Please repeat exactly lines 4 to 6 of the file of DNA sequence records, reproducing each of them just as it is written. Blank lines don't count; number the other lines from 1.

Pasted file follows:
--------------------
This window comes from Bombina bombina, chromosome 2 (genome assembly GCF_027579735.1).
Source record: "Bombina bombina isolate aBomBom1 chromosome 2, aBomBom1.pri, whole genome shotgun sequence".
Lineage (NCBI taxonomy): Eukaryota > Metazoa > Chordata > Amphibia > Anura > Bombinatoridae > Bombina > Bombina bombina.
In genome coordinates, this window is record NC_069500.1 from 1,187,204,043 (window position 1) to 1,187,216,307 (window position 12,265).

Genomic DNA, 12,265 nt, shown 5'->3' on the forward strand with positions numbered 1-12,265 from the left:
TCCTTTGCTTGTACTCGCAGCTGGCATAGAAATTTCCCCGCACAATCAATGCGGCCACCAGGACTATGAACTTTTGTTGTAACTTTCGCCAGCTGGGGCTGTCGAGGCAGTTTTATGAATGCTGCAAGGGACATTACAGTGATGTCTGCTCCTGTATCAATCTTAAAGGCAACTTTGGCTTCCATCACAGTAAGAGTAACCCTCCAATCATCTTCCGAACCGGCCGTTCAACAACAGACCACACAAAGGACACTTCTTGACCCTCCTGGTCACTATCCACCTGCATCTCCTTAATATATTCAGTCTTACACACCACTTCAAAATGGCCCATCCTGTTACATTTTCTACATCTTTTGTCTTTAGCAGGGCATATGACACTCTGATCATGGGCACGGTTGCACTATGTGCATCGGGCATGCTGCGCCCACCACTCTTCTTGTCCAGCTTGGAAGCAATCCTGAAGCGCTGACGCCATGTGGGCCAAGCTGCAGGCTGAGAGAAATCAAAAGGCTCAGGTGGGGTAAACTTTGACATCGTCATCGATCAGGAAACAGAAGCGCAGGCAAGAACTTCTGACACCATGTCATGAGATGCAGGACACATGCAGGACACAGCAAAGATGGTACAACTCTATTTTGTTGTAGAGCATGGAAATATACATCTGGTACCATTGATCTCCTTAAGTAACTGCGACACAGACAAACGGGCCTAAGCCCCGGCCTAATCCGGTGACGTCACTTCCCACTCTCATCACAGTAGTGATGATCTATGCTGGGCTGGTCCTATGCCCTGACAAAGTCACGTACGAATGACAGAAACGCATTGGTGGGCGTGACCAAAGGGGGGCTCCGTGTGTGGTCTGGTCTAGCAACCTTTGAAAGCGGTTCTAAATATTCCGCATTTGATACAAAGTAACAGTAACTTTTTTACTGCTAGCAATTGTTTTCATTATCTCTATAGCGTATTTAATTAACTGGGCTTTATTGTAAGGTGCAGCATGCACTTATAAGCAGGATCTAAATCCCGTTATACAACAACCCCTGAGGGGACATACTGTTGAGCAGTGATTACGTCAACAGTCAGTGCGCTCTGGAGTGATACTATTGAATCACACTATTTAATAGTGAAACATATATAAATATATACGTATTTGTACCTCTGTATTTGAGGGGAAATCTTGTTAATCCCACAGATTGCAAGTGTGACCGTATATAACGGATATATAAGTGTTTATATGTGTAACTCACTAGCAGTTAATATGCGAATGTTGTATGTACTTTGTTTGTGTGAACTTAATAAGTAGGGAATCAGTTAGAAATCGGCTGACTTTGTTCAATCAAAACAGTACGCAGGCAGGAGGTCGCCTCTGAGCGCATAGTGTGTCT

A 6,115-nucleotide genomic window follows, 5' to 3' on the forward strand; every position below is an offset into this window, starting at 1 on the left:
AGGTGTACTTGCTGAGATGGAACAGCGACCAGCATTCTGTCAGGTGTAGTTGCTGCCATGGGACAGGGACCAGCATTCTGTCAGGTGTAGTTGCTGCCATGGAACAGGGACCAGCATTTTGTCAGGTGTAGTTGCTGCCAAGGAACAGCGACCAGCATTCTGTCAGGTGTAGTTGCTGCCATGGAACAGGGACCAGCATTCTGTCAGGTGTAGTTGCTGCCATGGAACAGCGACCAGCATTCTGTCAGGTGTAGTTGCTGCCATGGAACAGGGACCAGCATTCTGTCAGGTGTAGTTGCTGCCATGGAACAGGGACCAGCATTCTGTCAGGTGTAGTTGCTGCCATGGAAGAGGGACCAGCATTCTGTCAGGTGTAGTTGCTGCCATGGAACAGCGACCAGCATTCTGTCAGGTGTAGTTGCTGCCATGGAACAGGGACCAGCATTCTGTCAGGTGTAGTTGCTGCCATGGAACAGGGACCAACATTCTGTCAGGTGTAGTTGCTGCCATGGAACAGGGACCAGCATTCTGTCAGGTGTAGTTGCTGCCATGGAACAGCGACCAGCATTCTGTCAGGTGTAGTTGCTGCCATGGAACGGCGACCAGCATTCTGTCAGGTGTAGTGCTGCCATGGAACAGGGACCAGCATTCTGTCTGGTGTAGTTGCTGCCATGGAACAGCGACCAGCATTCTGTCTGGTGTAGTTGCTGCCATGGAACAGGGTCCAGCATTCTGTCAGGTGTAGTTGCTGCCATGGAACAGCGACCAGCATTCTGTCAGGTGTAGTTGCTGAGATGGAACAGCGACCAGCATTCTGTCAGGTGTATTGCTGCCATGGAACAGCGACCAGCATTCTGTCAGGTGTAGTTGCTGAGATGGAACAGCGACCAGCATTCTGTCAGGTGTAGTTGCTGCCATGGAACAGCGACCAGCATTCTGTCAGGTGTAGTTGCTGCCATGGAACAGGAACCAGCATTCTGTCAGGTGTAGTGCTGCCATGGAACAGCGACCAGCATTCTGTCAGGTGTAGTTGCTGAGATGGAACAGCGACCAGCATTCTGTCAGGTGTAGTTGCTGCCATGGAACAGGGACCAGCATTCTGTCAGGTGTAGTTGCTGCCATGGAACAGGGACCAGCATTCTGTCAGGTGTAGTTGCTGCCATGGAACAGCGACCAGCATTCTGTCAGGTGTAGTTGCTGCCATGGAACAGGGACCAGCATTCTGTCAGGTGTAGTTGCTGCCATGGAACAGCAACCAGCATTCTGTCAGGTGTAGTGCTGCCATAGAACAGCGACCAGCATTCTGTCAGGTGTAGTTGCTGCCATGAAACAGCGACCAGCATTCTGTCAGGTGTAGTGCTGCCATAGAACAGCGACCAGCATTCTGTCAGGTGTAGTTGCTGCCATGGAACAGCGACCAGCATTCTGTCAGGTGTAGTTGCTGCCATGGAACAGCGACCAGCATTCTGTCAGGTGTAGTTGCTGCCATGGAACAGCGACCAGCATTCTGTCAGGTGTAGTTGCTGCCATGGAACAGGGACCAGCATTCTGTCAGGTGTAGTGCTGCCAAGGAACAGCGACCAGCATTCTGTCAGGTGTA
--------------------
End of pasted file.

In genome coordinates, this window is record NC_069500.1 from 1,187,204,043 (window position 1) to 1,187,216,307 (window position 12,265).

Genomic DNA, 12,265 nt, shown 5'->3' on the forward strand with positions numbered 1-12,265 from the left:
TCCTTTGCTTGTACTCGCAGCTGGCATAGAAATTTCCCCGCACAATCAATGCGGCCACCAGGACTATGAACTTTTGTTGTAACTTTCGCCAGCTGGGGCTGTCGAGGCAGTTTTATGAATGCTGCAAGGGACATTACAGTGATGTCTGCTCCTGTATCAATCTTAAAGGCAACTTTGGCTTCCATCACAGTAAGAGTAACCCTCCAATCATCTTCCGAACCGGCCGTTCAACAACAGACCACACAAAGGACACTTCTTGACCCTCCTGGTCACTATCCACCTGCATCTCCTTAATATATTCAGTCTTACACACCACTTCAAAATGGCCCATCCTGTTACATTTTCTACATCTTTTGTCTTTAGCAGGGCATATGACACTCTGATCATGGGCACGGTTGCACTATGTGCATCGGGCATGCTGCGCCCACCACTCTTCTTGTCCAGCTTGGAAGCAATCCTGAAGCGCTGACGCCATGTGGGCCAAGCTGCAGGCTGAGAGAAATCAAAAGGCTCAGGTGGGGTAAACTTTGACATCGTCATCGATCAGGAAACAGAAGCGCAGGCAAGAACTTCTGACACCATGTCATGAGATGCAGGACACATGCAGGACACAGCAAAGATGGTACAACTCTATTTTGTTGTAGAGCATGGAAATATACATCTGGTACCATTGATCTCCTTAAGTAACTGCGACACAGACAAACGGGCCTAAGCCCCGGCCTAATCCGGTGACGTCACTTCCCACTCTCATCACAGTAGTGATGATCTATGCTGGGCTGGTCCTATGCCCTGACAAAGTCACGTACGAATGACAGAAACGCATTGGTGGGCGTGACCAAAGGGGGGCTCCGTGTGTGGTCTGGTCTAGCAACCTTTGAAAGCGGTTCTAAATATTCCGCATTTGATACAAAGTAACAGTAACTTTTTTACTGCTAGCAATTGTTTTCATTATCTCTATAGCGTATTTAATTAACTGGGCTTTATTGTAAGGTGCAGCATGCACTTATAAGCAGGATCTAAATCCCGTTATACAACAACCCCTGAGGGGACATACTGTTGAGCAGTGATTACGTCAACAGTCAGTGCGCTCTGGAGTGATACTATTGAATCACACTATTTAATAGTGAAACATATATAAATATATACGTATTTGTACCTCTGTATTTGAGGGGAAATCTTGTTAATCCCACAGATTGCAAGTGTGACCGTATATAACGGATATATAAGTGTTTATATGTGTAACTCACTAGCAGTTAATATGCGAATGTTGTATGTACTTTGTTTGTGTGAACTTAATAAGTAGGGAATCAGTTAGAAATCGGCTGACTTTGTTCAATCAAAACAGTACGCAGGCAGGAGGTCGCCTCTGAGCGCATAGTGTGTCT